During pregnancy you have been intimately connected to your baby for nine months. It’s a long time. Your baby knows your every breath and heartbeat and is attuned to your voice. He is safe and protected while in your womb and you are providing the ultimate protection for him. The bonding process has already begun and you are forming an attachment that for your baby will be the template for which all other relationships are formed during his lifetime. With breastfeeding and skin to skin contact, there is a continuation of that intimate bodily connection between you. You get to know your baby’s cues and are able to read his needs like no one else. Love hormones are flying all over the place leaving you feeling relaxed and in love with your baby. This in turn combats depressive feelings as endorphins (the ‘feel good’ hormones) are released into your bloodstream just as they are when we exercise. So cuddling your baby can do more good than several hours in the gym. This is the way nature intended it but is all too often not the way it works out.
Feeling very protective of your vulnerable little baby is a natural instinct therefore feeling reluctant to leave your child is normal. You are meant to feel that way so don’t apologise or feel bad about it. Mothers are incredibly instinctive when it comes to their babies and new mothers must be facilitated in tuning into and trusting that instinct. There is no better mother for your baby than you. Yes, your own mother or the midwife may be more skilled at changing your baby’s nappy but they can’t do it with the same love that you will do it with. Grow in confidence that if you are doing it with love to the best of your ability (considering physical discomfort and lack of sleep) then there is nothing better for your baby.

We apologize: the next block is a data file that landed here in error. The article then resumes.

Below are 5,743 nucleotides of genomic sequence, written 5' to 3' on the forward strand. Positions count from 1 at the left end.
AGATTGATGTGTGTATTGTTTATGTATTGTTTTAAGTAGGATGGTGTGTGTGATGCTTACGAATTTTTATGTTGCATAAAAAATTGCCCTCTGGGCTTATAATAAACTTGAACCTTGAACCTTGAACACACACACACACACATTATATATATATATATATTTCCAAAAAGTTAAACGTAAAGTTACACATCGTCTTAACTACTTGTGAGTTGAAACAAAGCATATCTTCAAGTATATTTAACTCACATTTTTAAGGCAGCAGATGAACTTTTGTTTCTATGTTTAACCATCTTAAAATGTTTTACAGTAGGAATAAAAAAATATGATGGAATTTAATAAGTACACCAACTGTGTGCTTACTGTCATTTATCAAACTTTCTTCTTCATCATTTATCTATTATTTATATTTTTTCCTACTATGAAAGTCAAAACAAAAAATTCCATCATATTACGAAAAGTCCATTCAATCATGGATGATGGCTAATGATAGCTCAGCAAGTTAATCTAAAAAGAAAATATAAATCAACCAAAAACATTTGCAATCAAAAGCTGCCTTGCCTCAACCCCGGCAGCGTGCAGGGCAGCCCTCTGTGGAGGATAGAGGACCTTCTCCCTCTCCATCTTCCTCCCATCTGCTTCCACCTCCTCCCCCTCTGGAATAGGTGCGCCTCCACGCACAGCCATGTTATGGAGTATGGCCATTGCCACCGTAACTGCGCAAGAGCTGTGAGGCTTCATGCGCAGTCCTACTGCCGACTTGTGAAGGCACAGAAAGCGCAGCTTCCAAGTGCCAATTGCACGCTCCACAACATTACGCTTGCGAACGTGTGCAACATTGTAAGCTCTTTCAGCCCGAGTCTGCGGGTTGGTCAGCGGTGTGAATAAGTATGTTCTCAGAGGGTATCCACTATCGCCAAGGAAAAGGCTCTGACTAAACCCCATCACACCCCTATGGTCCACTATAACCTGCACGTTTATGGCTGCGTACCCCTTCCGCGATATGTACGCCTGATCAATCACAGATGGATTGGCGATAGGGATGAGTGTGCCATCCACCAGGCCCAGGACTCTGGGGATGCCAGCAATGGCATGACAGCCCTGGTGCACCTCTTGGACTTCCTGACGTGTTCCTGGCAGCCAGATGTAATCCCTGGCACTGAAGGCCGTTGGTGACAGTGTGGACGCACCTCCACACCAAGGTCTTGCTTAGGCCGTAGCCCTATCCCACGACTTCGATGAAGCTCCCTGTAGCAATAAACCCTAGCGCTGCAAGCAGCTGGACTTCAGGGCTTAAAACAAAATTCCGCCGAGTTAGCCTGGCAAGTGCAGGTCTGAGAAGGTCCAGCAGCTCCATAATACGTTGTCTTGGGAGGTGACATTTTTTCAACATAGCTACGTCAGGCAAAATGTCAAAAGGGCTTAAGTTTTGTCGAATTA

For the most part in the third world, babies are carried by their mothers with a sling until the baby is ready to walk. But here in the developed world, we often insist that what new mothers need is time away from their babies. Not so… what a new mother needs is support to be with her baby until it feels right to her to begin the separation process. When this is decided by anyone outside of this dyad it will result in problems. Friends and family can best help in practical ways with household chores, rather than offering to feed and bathe and babysit. And just to dispel any myths, you cannot spoil a newborn baby…. Trust your instinct to pick him up when he cries. He needs you and you need to cuddle him and soothe him. That’s what Mommies are for…. And you know the payoff will be a far more contented baby and Mother.